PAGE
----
Cookies

We use cookies to ensure that we give you the best experience on our website. You can change your cookie settings at any time. Otherwise, we'll assume you're OK to continue.

Institute of Advanced Study

Dr Martin Daly

COFUND Senior Research Fellow at Trevelyan College, Durham University (April - June 2014)

Prof Martin Daly is a Historian of the Middle East and North Africa, Author, Editor, and Consultant. Prof Daly is a leading scholar within the field of Sudanese/north-east Africa History – and arguably an expert on the Anglo-Egyptian Condominium (1899 – 1956), with numerous critically acclaimed publications. These range from authoritative monographs (e.g. Imperial Sudan and Empire on the Nile) to accessible overviews such as Dafur’s Sorrow and A history of the Sudan. He is also the General Editor of The Cambridge History of Egypt

During his Fellowship Prof Daly intends to work on two projects, each drawing on Durham’s unique Sudan Archive. The first is an edition of unpublished diaries and memoirs of Richard Hill; the second is published volume of selected photographs from the collection of Dr John Bloss, who was in South Sudan during the 1940s-50s.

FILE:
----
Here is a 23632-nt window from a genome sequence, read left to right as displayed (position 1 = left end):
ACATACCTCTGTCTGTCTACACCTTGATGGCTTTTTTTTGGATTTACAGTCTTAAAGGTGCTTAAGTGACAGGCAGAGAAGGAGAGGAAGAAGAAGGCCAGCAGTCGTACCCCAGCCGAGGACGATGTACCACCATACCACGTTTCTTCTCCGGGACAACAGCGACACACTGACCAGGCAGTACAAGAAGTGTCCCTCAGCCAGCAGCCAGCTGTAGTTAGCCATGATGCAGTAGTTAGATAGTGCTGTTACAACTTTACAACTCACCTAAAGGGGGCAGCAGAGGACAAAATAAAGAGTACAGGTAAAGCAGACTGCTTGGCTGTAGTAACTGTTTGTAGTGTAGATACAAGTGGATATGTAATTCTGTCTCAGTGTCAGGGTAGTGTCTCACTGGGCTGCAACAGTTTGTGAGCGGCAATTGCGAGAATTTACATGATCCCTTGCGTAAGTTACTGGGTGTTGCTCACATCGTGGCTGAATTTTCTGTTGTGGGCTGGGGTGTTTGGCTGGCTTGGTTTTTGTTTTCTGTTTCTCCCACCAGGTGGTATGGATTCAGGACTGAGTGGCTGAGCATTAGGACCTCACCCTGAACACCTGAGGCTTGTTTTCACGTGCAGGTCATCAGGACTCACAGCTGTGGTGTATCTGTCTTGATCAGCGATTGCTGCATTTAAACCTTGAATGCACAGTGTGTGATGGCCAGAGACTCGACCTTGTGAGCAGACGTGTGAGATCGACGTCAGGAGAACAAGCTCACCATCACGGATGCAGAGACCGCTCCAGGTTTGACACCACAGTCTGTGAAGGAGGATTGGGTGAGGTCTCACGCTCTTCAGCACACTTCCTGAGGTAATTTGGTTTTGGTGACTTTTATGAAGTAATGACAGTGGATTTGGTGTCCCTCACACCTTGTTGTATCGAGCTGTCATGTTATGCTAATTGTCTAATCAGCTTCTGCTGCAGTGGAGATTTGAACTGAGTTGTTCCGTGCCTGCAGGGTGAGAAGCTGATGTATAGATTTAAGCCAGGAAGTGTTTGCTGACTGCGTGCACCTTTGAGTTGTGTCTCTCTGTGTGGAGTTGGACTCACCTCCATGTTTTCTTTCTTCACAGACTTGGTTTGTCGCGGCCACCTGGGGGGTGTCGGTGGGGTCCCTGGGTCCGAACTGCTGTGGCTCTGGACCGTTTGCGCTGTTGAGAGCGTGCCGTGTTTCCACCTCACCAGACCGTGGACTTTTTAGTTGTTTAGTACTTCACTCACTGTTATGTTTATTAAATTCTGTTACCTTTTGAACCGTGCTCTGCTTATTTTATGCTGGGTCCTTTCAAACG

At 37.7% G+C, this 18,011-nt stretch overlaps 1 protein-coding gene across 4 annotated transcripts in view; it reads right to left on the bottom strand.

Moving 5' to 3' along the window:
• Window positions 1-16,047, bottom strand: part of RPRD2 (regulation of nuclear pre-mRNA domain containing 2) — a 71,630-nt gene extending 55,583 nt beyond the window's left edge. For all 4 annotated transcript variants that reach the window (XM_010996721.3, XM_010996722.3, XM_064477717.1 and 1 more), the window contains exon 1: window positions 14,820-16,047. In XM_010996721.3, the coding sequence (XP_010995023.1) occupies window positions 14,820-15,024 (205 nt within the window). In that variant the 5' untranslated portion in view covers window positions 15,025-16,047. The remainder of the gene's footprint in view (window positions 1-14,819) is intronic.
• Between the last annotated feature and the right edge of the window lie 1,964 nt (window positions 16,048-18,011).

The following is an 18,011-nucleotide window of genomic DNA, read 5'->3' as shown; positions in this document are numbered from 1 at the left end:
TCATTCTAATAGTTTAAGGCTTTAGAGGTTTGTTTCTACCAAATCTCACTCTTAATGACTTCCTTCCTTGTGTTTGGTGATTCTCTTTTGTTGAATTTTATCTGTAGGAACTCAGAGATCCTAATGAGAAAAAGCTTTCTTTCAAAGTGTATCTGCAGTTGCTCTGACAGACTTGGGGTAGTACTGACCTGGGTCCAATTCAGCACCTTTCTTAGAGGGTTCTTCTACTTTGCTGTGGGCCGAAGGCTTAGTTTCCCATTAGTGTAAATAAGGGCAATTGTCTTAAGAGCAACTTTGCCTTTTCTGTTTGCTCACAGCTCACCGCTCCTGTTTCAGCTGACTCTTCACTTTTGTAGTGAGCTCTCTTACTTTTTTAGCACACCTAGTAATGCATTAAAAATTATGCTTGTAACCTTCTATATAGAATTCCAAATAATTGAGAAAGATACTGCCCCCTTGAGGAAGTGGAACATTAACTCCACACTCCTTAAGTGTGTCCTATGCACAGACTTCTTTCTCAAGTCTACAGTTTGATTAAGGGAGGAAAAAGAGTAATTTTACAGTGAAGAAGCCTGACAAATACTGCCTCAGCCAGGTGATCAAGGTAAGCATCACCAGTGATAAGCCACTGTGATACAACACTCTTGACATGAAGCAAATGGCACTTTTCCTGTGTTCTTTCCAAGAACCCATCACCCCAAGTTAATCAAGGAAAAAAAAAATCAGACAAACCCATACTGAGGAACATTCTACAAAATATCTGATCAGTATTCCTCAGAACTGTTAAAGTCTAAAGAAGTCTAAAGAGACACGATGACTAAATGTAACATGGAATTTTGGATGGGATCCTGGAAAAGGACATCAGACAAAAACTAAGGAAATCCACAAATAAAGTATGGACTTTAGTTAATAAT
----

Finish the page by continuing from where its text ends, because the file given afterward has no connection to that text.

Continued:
Richard Hill, a prolific historian of the Sudan, established the Sudan Archive at Durham. Among his unpublished writings are important diaries and memoirs of historical interest that remain largely inaccessible to students of the Sudan; Professor Daly has exclusive rights to publish these. The book will be offered to Cambridge University Press, who have published five of his books.

John Bloss, a medical doctor, was a photographer of professional quality, whose several thousand images from South Sudan form a unique corpus of people, places, arts, and techniques from the last decades of the colonial period and before the destruction of the civil wars. The proposed publication of selected photographs will have an historical introduction, captions and notes, 200-250 photographs, to be offered to Rizzoli or a comparable publisher asThis Was South Sudan, a contribution to the historical memory of Africa’s newest state.